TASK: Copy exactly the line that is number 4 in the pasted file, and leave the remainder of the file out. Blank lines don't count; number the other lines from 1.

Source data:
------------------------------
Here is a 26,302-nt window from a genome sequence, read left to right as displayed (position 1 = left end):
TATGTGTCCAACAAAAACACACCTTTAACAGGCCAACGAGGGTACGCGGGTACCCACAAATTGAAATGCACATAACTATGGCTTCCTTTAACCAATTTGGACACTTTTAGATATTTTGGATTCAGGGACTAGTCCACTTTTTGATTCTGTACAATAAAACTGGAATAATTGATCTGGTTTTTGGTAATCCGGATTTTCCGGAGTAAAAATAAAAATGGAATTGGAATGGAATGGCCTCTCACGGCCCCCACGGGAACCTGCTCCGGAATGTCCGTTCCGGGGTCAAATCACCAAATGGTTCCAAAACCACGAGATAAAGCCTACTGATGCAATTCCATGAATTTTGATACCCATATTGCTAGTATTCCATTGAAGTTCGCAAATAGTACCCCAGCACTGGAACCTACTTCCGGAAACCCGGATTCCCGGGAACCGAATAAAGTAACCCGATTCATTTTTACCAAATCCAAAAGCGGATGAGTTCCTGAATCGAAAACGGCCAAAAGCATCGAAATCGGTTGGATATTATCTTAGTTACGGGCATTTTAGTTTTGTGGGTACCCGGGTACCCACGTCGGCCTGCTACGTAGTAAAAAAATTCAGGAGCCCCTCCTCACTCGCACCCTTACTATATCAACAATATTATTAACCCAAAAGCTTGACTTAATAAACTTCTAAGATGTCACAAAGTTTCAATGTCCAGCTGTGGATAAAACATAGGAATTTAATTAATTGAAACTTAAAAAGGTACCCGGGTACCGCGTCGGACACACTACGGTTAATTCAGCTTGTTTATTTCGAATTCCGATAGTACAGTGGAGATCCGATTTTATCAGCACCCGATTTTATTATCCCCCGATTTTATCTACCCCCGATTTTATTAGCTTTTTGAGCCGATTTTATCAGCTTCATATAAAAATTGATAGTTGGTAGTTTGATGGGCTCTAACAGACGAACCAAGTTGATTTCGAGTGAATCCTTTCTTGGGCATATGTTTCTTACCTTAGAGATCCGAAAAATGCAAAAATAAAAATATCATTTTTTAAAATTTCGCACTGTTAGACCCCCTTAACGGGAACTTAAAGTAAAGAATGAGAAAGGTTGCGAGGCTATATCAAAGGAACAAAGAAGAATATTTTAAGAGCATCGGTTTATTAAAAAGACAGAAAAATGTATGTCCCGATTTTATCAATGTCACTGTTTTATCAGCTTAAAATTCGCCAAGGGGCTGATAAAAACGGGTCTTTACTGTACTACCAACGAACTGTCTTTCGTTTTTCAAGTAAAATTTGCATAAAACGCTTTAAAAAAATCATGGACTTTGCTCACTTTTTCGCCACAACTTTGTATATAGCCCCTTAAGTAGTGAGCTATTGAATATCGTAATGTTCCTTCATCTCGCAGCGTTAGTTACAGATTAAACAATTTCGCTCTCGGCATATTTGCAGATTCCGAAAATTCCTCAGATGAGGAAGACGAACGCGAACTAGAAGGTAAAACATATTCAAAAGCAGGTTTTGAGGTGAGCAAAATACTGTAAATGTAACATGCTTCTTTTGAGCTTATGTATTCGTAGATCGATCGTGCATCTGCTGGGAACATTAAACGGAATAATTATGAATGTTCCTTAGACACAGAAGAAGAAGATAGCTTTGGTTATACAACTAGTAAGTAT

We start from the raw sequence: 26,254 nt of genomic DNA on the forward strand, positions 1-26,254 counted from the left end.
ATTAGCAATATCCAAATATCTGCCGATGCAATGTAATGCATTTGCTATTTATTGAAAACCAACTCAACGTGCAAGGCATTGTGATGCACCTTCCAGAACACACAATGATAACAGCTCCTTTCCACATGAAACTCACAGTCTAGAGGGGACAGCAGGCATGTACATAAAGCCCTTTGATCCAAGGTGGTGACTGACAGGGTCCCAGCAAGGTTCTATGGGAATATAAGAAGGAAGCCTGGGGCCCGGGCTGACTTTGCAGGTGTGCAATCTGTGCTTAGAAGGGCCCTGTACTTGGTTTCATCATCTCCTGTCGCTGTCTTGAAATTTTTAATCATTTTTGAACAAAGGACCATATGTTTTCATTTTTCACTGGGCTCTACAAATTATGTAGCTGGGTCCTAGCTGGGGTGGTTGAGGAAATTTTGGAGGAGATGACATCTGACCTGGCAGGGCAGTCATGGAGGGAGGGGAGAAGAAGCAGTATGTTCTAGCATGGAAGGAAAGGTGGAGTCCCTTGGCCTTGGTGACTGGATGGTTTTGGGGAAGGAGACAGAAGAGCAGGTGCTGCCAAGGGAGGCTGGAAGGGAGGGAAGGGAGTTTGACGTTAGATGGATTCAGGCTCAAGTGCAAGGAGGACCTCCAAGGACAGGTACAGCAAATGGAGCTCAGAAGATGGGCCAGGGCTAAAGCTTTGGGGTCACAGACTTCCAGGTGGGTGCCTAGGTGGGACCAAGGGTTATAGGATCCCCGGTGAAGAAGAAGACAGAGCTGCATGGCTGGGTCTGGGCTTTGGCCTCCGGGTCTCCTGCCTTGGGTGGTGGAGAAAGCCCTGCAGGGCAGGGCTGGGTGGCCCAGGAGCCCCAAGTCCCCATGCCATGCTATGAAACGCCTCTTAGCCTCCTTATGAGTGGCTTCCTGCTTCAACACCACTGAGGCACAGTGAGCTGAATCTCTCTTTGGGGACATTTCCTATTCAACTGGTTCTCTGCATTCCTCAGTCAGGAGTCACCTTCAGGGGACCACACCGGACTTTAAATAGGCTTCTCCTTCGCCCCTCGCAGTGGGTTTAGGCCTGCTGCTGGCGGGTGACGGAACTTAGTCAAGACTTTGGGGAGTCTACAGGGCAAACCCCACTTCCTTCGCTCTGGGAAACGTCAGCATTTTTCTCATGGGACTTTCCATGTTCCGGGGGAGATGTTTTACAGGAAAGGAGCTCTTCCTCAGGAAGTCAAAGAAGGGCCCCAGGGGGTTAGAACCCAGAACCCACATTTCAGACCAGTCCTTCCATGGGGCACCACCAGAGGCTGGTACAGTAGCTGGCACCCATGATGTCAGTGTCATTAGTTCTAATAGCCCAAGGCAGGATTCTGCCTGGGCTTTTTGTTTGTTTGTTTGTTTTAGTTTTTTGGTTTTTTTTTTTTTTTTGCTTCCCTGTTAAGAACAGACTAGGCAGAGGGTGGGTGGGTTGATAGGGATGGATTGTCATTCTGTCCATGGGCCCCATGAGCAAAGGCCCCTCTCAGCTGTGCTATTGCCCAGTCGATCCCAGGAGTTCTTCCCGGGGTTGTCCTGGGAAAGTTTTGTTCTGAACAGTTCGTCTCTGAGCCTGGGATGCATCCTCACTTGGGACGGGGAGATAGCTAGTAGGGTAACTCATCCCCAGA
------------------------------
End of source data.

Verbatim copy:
ATTAGCAATATCCAAATATCTGCCGATGCAATGTAATGCATTTGCTATTTATTGAAAACCAACTCAACGTGCAAGGCATTGTGATGCACCTTCCAGAACACACAATGATAACAGCTCCTTTCCACATGAAACTCACAGTCTAGAGGGGACAGCAGGCATGTACATAAAGCCCTTTGATCCAAGGTGGTGACTGACAGGGTCCCAGCAAGGTTCTATGGGAATATAAGAAGGAAGCCTGGGGCCCGGGCTGACTTTGCAGGTGTGCAATCTGTGCTTAGAAGGGCCCTGTACTTGGTTTCATCATCTCCTGTCGCTGTCTTGAAATTTTTAATCATTTTTGAACAAAGGACCATATGTTTTCATTTTTCACTGGGCTCTACAAATTATGTAGCTGGGTCCTAGCTGGGGTGGTTGAGGAAATTTTGGAGGAGATGACATCTGACCTGGCAGGGCAGTCATGGAGGGAGGGGAGAAGAAGCAGTATGTTCTAGCATGGAAGGAAAGGTGGAGTCCCTTGGCCTTGGTGACTGGATGGTTTTGGGGAAGGAGACAGAAGAGCAGGTGCTGCCAAGGGAGGCTGGAAGGGAGGGAAGGGAGTTTGACGTTAGATGGATTCAGGCTCAAGTGCAAGGAGGACCTCCAAGGACAGGTACAGCAAATGGAGCTCAGAAGATGGGCCAGGGCTAAAGCTTTGGGGTCACAGACTTCCAGGTGGGTGCCTAGGTGGGACCAAGGGTTATAGGATCCCCGGTGAAGAAGAAGACAGAGCTGCATGGCTGGGTCTGGGCTTTGGCCTCCGGGTCTCCTGCCTTGGGTGGTGGAGAAAGCCCTGCAGGGCAGGGCTGGGTGGCCCAGGAGCCCCAAGTCCCCATGCCATGCTATGAAACGCCTCTTAGCCTCCTTATGAGTGGCTTCCTGCTTCAACACCACTGAGGCACAGTGAGCTGAATCTCTCTTTGGGGACATTTCCTATTCAACTGGTTCTCTGCATTCCTCAGTCAGGAGTCACCTTCAGGGGACCACACCGGACTTTAAATAGGCTTCTCCTTCGCCCCTCGCAGTGGGTTTAGGCCTGCTGCTGGCGGGTGACGGAACTTAGTCAAGACTTTGGGGAGTCTACAGGGCAAACCCCACTTCCTTCGCTCTGGGAAACGTCAGCATTTTTCTCATGGGACTTTCCATGTTCCGGGGGAGATGTTTTACAGGAAAGGAGCTCTTCCTCAGGAAGTCAAAGAAGGGCCCCAGGGGGTTAGAACCCAGAACCCACATTTCAGACCAGTCCTTCCATGGGGCACCACCAGAGGCTGGTACAGTAGCTGGCACCCATGATGTCAGTGTCATTAGTTCTAATAGCCCAAGGCAGGATTCTGCCTGGGCTTTTTGTTTGTTTGTTTGTTTTAGTTTTTTGGTTTTTTTTTTTTTTTTGCTTCCCTGTTAAGAACAGACTAGGCAGAGGGTGGGTGGGTTGATAGGGATGGATTGTCATTCTGTCCATGGGCCCCATGAGCAAAGGCCCCTCTCAGCTGTGCTATTGCCCAGTCGATCCCAGGAGTTCTTCCCGGGGTTGTCCTGGGAAAGTTTTGTTCTGAACAGTTCGTCTCTGAGCCTGGGATGCATCCTCACTTGGGACGGGGAGATAGCTAGTAGGGTAACTCATCCCCAGA